The following text shortly describes the most important features of the InChI format.
Derived directly from structure
Unlike other chemical identifiers, such as CAS RN, the InChI string is completely derived from the structure of a compound. This means that no registration authority is required to assign a compound an InChI. As counterweight of this advantage, the need to accommodate all the possible compounds forces the length of the InChI string to be proportional to the structure size and therefore considerably longer that e.g. the above mentioned CAS RN.
The InChI format is cleverly designed to assign the same InChI to a compound regardless of the way it is drawn. This ensures that InChI generated for one compound by different users with different drawing habits will be the same (see the part on layers below for more details).
For different purposes different levels of detail of chemical structure description are required. InChI approaches this problem by splitting the information contained within the identifier into several layers describing different features of the structure. There is for instance the connectivity layer, the charge layer, isotopic layer etc.
This approach has several advantages. It means that structures may be compared on different levels and that information irrelevant to the problem at hand may be safely ignored by the processing software. Thus it is for instance possible to search for InChI of lactic acid without specifying the stereochemistry, or, when needed, for the specific stereoisomer. The InChI of the stereoisomers will differ only in the stereochemical layer.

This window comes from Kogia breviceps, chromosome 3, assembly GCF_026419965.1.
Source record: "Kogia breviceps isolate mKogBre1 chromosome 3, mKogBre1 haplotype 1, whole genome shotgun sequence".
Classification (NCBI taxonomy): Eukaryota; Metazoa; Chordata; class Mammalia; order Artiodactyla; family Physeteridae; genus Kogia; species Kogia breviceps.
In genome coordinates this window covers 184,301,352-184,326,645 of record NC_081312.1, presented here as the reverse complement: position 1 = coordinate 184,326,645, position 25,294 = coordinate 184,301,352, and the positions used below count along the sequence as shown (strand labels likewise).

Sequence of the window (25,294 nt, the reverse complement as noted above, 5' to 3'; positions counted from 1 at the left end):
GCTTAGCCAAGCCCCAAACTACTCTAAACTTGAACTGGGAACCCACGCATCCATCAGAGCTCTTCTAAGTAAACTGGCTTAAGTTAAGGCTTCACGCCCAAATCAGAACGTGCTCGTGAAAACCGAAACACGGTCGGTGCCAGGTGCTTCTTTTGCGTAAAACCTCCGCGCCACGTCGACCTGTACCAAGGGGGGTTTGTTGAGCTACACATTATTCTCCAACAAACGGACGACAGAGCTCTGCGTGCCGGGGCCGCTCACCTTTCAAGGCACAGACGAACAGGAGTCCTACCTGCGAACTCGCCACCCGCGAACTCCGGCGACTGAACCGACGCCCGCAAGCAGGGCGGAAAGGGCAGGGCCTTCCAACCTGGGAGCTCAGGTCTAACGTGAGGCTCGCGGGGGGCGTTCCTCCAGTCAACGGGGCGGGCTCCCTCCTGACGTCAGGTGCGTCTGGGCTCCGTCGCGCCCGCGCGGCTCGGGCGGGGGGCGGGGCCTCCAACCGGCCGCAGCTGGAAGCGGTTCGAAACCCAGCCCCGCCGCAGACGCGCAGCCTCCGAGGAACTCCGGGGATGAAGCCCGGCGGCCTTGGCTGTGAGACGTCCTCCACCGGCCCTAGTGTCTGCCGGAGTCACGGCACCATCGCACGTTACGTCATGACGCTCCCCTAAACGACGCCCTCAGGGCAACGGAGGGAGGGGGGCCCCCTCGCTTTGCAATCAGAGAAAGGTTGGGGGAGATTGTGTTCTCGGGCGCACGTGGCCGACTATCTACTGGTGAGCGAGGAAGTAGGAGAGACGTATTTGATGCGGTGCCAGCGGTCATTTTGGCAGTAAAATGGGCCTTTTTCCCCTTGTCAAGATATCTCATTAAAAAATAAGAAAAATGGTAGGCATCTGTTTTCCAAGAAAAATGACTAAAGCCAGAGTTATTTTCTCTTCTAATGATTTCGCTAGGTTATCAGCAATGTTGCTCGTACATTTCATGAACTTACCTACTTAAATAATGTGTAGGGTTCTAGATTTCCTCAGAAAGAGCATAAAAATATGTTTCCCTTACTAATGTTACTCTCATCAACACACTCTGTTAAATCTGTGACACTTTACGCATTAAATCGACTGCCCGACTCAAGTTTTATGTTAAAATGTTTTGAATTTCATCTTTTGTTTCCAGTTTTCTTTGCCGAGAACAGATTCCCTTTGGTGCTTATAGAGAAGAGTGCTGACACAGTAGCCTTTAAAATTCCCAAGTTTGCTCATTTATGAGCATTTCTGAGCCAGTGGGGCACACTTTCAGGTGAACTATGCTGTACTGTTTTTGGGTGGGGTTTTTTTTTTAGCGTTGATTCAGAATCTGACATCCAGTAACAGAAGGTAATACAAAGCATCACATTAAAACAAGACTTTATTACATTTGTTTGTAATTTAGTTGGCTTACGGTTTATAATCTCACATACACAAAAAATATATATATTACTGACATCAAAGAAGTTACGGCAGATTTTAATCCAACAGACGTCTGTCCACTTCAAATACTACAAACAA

There are many compounds that may be drawn in different tautomeric forms, dependent on the outside conditions or the habit of the person drawing them. Because InChI tries to describe the same compound by the same InChI it does also have to take care of these cases. Even though there are some limitations to this, it does a pretty good job in detection of possible tautomeric forms and makes use of the information to describe them all with one InChI.
As was already mentioned, the InChI software tries hard to assign only one InChI to each possible drawing of the same compound. To do it, it has to forget some details of the original structure. InChI does for instance not contain information about atom coordinates or even bond orders. The bond orders are indirectly encoded in the hydrogen count for each atom. Also the positioning of charge is not specified in the InChI.